Silent Bill had brought a jug along and began drinking while I told the man how long and hard we had worked to grow such fine fish. I said that we were poor people now after having spent 2 million dollars on research, and only had enough left to fight him in every court in the land if he was figuring to beat us out of our rights. Then that city slicker spoke up, "No siree bob I wasn't figuring that way, I was figuring whether to move our cannery up here or not. We would have to build a railroad, - move a crew in, and build houses. You know how cannery workers are - after awhile they want more rooms on the houses, a school, and a lot of other things. I've been looking this over and I think it will work. When the war ended, we had a large contract for meat canceled, and since then we've had over 10 million empty cans, all the same size as these fish, four by four by four inches tall. If we can get these fish down to the railroad, I'll put in a slicing machine and a couple of men to pack them in the tins and a couple of more men to crate them and load into refrigerated cars where they can be shipped to our cannery in town and cooked. How about a drink pardner?"
The city dude took a healthy drink, and as Bill watched his likker disappear, I was thinking of how one logger I knew had gotten his logs down from a mountain very similar to this, so I sez, "Mister, I have an idea that's worth trying, and I'll give it to you for another raise in our percentage, instead of a 50-50 deal we'll take 70-30 and I'll tell you what it is." "55-50" "Nope 65-35" "60-40 and that final." So we took 60-40 and tore up the old agreement and made a new one and we all signed it. Then I told him, "Flume."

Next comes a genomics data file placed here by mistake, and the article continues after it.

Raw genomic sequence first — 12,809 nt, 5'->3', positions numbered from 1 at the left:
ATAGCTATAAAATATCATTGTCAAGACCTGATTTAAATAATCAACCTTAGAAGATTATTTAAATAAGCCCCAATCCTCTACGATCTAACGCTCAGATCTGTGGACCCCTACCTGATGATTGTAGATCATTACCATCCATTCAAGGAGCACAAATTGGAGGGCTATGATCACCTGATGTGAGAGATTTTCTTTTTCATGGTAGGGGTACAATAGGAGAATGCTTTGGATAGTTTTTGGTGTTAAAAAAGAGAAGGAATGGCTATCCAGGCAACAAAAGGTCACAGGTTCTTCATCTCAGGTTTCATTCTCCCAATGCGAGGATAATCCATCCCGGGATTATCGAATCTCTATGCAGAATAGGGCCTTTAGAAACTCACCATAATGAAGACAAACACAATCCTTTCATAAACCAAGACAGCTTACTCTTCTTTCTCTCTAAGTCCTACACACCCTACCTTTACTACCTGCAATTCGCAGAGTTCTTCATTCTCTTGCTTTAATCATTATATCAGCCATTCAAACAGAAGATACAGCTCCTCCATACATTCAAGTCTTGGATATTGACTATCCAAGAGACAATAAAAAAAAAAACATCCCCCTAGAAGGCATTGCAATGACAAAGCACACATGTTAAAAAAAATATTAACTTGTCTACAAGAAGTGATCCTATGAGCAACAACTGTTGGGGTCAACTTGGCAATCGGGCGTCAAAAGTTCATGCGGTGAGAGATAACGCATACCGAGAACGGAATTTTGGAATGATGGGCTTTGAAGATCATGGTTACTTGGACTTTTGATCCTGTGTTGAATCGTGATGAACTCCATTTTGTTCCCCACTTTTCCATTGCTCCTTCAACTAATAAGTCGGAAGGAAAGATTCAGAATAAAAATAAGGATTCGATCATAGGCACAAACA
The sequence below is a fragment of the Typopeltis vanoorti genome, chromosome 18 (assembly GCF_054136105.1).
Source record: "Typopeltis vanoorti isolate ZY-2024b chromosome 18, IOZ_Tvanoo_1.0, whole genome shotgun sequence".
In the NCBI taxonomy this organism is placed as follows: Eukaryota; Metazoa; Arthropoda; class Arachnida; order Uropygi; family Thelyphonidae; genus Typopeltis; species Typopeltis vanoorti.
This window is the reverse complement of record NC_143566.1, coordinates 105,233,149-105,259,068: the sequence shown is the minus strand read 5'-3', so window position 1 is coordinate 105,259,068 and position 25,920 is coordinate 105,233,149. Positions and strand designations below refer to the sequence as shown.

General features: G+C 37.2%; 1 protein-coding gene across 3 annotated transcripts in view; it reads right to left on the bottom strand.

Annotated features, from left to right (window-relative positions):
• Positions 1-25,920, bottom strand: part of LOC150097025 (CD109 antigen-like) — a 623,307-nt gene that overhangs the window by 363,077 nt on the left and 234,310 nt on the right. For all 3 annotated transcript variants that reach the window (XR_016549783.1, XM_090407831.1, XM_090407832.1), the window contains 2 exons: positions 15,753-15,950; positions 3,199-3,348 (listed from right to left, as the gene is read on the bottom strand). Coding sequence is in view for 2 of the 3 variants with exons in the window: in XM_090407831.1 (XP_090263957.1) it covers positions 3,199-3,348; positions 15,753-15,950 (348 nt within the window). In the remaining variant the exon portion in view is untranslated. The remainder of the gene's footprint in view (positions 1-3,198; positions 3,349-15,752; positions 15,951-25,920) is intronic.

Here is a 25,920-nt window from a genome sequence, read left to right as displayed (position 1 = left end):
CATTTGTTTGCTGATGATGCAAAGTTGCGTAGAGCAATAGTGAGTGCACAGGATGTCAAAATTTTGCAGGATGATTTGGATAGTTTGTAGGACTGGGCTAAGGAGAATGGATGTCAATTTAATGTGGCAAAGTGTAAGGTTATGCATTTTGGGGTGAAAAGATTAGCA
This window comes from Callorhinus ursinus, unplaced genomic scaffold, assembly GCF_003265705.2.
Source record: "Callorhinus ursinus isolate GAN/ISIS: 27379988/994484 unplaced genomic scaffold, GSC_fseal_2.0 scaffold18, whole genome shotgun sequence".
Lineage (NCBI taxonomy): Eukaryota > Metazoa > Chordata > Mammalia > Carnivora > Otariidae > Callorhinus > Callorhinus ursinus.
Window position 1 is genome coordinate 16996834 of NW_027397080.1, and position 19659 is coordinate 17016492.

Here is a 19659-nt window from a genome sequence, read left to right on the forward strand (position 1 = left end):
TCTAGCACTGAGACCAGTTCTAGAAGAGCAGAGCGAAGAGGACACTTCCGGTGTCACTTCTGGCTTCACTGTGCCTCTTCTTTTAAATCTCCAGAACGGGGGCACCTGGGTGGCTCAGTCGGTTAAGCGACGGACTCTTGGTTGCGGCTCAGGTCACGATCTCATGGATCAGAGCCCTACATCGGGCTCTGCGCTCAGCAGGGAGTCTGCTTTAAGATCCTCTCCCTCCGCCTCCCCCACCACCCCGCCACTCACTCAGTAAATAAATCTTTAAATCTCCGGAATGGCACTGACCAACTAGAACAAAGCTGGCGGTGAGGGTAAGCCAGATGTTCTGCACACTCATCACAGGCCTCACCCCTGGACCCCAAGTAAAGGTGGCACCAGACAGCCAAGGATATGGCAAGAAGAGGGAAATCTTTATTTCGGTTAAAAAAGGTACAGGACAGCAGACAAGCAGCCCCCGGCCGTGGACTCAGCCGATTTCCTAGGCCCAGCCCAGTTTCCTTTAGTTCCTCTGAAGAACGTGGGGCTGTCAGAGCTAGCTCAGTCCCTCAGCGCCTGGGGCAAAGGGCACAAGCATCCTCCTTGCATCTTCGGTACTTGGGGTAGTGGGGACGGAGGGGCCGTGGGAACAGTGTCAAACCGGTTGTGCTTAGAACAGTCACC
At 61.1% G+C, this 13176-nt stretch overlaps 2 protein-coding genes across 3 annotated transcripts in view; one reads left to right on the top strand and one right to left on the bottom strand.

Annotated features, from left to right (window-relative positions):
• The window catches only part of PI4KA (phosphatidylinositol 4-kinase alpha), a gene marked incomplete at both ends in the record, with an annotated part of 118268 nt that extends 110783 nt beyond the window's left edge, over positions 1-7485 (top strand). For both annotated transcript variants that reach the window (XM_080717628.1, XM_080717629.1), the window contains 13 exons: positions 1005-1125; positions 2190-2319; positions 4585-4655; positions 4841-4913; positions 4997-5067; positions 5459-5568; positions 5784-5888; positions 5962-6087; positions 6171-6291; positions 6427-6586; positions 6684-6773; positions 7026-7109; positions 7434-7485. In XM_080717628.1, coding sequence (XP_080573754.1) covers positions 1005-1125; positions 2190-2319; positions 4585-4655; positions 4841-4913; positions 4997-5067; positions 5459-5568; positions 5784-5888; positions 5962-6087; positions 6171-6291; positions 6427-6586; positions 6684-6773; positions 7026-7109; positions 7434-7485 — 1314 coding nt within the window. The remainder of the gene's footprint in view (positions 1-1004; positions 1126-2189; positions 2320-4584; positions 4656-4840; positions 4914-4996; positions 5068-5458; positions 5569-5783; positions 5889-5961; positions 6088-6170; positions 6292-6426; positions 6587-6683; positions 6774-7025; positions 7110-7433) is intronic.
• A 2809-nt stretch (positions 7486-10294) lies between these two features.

"It's some kind of fish!"
"Yea, you know a trough running down to the railroad with water in it, just like a ditch. "
"It'll work," he said, "yes sir, it'll work. Hey bring that jug back here."
But Bill was on his way home, and I knew that jug just held enough in it to keep him supplied until he got another. The city slicker was out of luck. Well, anyway the flume was built and a hole knocked in the bottom of that lake and those 4" x 4" x 10' fish started shooting 14 miles down the flume. They had formed a pile about 500 feet high before we lost our faith in big business.
"Fish" shooting down the flume
"What happened?" sez the whistle punk.
"What happened?" He had men to load and he had a big slicer and men to run it, but it ran by electricity, and there wasn't an outlet within 90 miles.
"What did you do, Mr. Jack?"
"Well, Hell kid, we moved away from there. And so Sony if you ever get to California, and you get a whiff of air that is plum bad, you'll know you're within a hundred miles or so of that fish pile.
They left and as they did I kept right on swallowing, trying to get that story down into my system.
Windy Jack goes Blind
Last Sunday was a day that I'll never forget - never as long as I live. Early in the morning before the breakfast gong would call one and all to eat, Silent Bill came to my door and very calmly announced, "You come, Jack blind, very much." Knowing him and his odd ways, I knew this was serious.
So, following Silent Bill we were in their shack in a couple of minutes and there Windy Jack lay on his bunk, a towel covering his face and moaning, "I can't see - light the lantern, is it still night? Is the sun up, where is everybody?"